Kentucky Gubernatorial Candidates Spar in Vitriolic Final Debate

Kentucky’s Republican Governor Matt Bevin, left, and Democratic Attorney General Andy Beshear participate in a debate at the Singletary Center for the Arts on the University of Kentucky campus in Lexington, Ky., on Oct. 15, 2019. (Ryan C. Hermens/Lexington Herald-Leader via AP, Pool)

HIGHLAND HEIGHTS, Ky. (CN) – Kentucky’s Republican Governor Matt Bevin and Democratic challenger Andy Beshear squared off in the pair’s final debate at Northern Kentucky University, where they pulled no punches as a combative campaign nears its conclusion.

Debate moderator Sheree Paolello, from a local NBC news affiliate, brought up the vitriolic campaigns run by both candidates on several occasions and also talked about Governor Bevin’s straightforward and “brash” style.

“It is a time for honesty,” Bevin said. “I believe it is time for Kentucky to make hard decisions and face hard truths.”

Beshear, the state’s attorney general, told the audience he would “lead with my Kentucky values” if elected and said multiple times that he was raised to implement the values he learned on Sundays into his everyday life.

Education has been a hot button issue throughout the campaign, along with the state’s pension system, which is currently underfunded by more than $43 billion, and both were discussed extensively Tuesday.

Beshear told the audience Bevin’s solution to fund the system is to raise taxes and push costs down to local officials, while his own solution would involve generating new revenue through expanded gambling.

“There is not enough money,”Bevin responded. “The reality is financial. It is numerical. It is actuarial.”

Paolello asked why voters would trust either one of the candidates to fix the pension system, given Bevin’s repeated attacks on schoolteachers and Beshear’s lack of financial experience.

The governor said “the time of can-kicking is over,” while Beshear once again cited revenue from sports betting as a solution.

Bevin pushed back repeatedly on the idea that gambling could solve the state’s pension woes and claimed that Nevada brought in just $17 million in tax revenue from sports betting last year.

“Is the juice worth the squeeze?” he asked the audience.

The debate touched upon comments Bevin made during a radio interview, when he claimed one person dies by suicide at a casino every day in America.

The governor denied making such a comment at a debate held in Louisville last week, and was given the chance to set the record straight by Paolello.

Bevin flippantly told the audience to “Google hotel casino suicide … [and] figure it out for yourself.”

He also accused Beshear of saying his comment used the words “casino floor,” and a game of “he said, he said” ensued before Paolello restored order to the debate.

In an attempt to end the debate on a positive note, Paolello’s final question charged the candidates with the task of saying something he admires about the other, which was apparently a difficult task.

Bevin applauded Beshear’s initiative to run for public office, although he snuck in a jibe about the attorney general having a “lot of people” to help him when he ran for his current position, presumably a comment regarding his father, Steve Beshear, a former governor.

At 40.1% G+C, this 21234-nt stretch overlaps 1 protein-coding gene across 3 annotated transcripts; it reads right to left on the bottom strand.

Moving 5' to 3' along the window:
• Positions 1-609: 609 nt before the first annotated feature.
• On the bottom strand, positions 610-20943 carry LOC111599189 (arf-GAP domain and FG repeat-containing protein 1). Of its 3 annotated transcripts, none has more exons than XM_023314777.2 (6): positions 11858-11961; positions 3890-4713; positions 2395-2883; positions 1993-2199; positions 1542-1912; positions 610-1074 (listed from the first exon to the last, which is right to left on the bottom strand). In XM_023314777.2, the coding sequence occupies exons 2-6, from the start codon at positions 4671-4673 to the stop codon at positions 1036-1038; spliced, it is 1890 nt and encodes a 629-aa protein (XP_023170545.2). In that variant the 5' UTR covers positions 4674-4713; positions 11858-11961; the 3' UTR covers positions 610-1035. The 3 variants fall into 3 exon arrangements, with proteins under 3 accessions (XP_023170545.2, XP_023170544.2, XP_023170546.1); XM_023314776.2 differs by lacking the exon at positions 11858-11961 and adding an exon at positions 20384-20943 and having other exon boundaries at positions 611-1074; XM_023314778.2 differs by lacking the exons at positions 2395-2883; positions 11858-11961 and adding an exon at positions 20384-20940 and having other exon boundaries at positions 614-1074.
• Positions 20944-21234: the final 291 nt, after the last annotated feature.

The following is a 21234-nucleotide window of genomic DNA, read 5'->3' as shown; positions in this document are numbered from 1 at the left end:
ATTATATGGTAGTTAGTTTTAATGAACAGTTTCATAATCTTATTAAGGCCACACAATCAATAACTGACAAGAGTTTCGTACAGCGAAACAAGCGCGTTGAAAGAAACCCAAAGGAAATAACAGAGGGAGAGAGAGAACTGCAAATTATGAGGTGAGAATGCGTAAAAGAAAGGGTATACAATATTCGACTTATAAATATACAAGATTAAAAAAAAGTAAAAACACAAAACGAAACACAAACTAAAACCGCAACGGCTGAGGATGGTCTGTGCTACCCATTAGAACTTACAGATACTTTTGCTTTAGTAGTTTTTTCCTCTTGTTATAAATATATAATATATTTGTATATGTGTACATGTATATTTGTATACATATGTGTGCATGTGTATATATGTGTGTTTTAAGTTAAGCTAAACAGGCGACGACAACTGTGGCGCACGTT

Beshear failed at the task as well, complimenting Bevin for his work on the state’s foster care programs but claiming that “real results” from the changes won’t be seen until a new administration takes over the governor’s office.

Courthouse News spoke to several groups of voters before the debate, including a pair of union members from the Iron Workers Local 44 of Hebron.

Erik Meadows supports Andy Beshear and said Governor Bevin’s passage of Right to Work legislation and repeal of prevailing wage requirements have brought in out-of-state laborers and taken work from Kentucky residents.

“Bevin has proven time and again to be anti-working families,” Meadows said.

David Baker, another union member, echoed Meadows’s sentiment and called Bevin’s tenure as governor “an all-out assault on the working class people of Kentucky.”

“They care about the corporations of Kentucky,” Baker added.

A group of retired school teachers turned out to support Beshear as well and blasted the governor’s state employee pension reform.

The teachers say the alleged balancing of the pension system merely took benefits away from already retired educators and slashed the insurance benefits of those still working.

One of the teachers said she was forced to return to work this year because the insurance plan for her family, which includes triplets in college, was too high for her to afford.

Nancy Rogers, also among the group of teachers, chided Bevin for his stance on immigration, particularly his use of language like “swarming” to describe the influx of immigrants in the state.

“When you’re a teacher in the classroom,” Rogers said, “students are impacted by that talk. Bring some data and some facts … not fear-mongering.”

A group of young conservative men, who are currently students at NKU, agreed that Bevin’s stance on abortion and the “sanctity of life” weighed heaviest on their decision to vote for his re-election, with one student pointing out the governor’s foster care initiatives in particular.

Bevin and his wife, Glenna, have raised nine children, four of whom are adopted. They launched their “Uniting the Community” initiative in Aug. 2018, which is an effort to coordinate faith-based organizations and local governments to support foster care and adoption.

The race appears to be a tossup heading into election week, as polling earlier this month showed the governor had overturned an 8-point deficit to pull even with Beshear.

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